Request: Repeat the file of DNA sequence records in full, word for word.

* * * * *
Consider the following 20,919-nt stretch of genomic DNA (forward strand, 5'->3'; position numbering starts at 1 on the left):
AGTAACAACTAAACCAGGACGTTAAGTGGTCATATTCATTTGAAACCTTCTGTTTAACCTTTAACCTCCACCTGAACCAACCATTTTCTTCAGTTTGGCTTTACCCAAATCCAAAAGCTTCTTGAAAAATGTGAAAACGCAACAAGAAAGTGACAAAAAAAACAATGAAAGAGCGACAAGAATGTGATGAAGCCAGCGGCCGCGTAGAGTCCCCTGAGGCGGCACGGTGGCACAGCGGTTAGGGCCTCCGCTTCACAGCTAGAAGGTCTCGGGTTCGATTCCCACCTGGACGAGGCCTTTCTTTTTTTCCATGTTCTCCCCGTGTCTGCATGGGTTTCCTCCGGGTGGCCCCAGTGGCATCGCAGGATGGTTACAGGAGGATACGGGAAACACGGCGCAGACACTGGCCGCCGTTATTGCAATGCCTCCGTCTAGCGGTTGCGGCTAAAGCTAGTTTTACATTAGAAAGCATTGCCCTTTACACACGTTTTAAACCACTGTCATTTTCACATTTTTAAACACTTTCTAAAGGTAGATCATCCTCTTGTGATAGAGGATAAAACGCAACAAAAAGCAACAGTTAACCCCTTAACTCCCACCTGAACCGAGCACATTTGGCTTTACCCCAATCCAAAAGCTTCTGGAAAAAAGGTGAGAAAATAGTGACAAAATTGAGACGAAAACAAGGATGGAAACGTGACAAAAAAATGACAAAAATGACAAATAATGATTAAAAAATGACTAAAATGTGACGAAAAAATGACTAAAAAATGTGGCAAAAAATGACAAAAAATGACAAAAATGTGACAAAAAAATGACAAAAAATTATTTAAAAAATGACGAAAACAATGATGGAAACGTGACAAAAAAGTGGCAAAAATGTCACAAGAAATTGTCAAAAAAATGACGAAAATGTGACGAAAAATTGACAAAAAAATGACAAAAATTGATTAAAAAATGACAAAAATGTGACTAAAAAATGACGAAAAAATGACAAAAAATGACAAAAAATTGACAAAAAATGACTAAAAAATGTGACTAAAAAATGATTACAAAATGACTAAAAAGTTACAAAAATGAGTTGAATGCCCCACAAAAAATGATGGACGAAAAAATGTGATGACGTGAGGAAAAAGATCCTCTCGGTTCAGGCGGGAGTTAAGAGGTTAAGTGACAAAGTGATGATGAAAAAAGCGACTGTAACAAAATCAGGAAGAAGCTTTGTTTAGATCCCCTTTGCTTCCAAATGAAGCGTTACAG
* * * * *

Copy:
Consider the following 20,919-nt stretch of genomic DNA (forward strand, 5'->3'; position numbering starts at 1 on the left):
AGTAACAACTAAACCAGGACGTTAAGTGGTCATATTCATTTGAAACCTTCTGTTTAACCTTTAACCTCCACCTGAACCAACCATTTTCTTCAGTTTGGCTTTACCCAAATCCAAAAGCTTCTTGAAAAATGTGAAAACGCAACAAGAAAGTGACAAAAAAAACAATGAAAGAGCGACAAGAATGTGATGAAGCCAGCGGCCGCGTAGAGTCCCCTGAGGCGGCACGGTGGCACAGCGGTTAGGGCCTCCGCTTCACAGCTAGAAGGTCTCGGGTTCGATTCCCACCTGGACGAGGCCTTTCTTTTTTTCCATGTTCTCCCCGTGTCTGCATGGGTTTCCTCCGGGTGGCCCCAGTGGCATCGCAGGATGGTTACAGGAGGATACGGGAAACACGGCGCAGACACTGGCCGCCGTTATTGCAATGCCTCCGTCTAGCGGTTGCGGCTAAAGCTAGTTTTACATTAGAAAGCATTGCCCTTTACACACGTTTTAAACCACTGTCATTTTCACATTTTTAAACACTTTCTAAAGGTAGATCATCCTCTTGTGATAGAGGATAAAACGCAACAAAAAGCAACAGTTAACCCCTTAACTCCCACCTGAACCGAGCACATTTGGCTTTACCCCAATCCAAAAGCTTCTGGAAAAAAGGTGAGAAAATAGTGACAAAATTGAGACGAAAACAAGGATGGAAACGTGACAAAAAAATGACAAAAATGACAAATAATGATTAAAAAATGACTAAAATGTGACGAAAAAATGACTAAAAAATGTGGCAAAAAATGACAAAAAATGACAAAAATGTGACAAAAAAATGACAAAAAATTATTTAAAAAATGACGAAAACAATGATGGAAACGTGACAAAAAAGTGGCAAAAATGTCACAAGAAATTGTCAAAAAAATGACGAAAATGTGACGAAAAATTGACAAAAAAATGACAAAAATTGATTAAAAAATGACAAAAATGTGACTAAAAAATGACGAAAAAATGACAAAAAATGACAAAAAATTGACAAAAAATGACTAAAAAATGTGACTAAAAAATGATTACAAAATGACTAAAAAGTTACAAAAATGAGTTGAATGCCCCACAAAAAATGATGGACGAAAAAATGTGATGACGTGAGGAAAAAGATCCTCTCGGTTCAGGCGGGAGTTAAGAGGTTAAGTGACAAAGTGATGATGAAAAAAGCGACTGTAACAAAATCAGGAAGAAGCTTTGTTTAGATCCCCTTTGCTTCCAAATGAAGCGTTACAG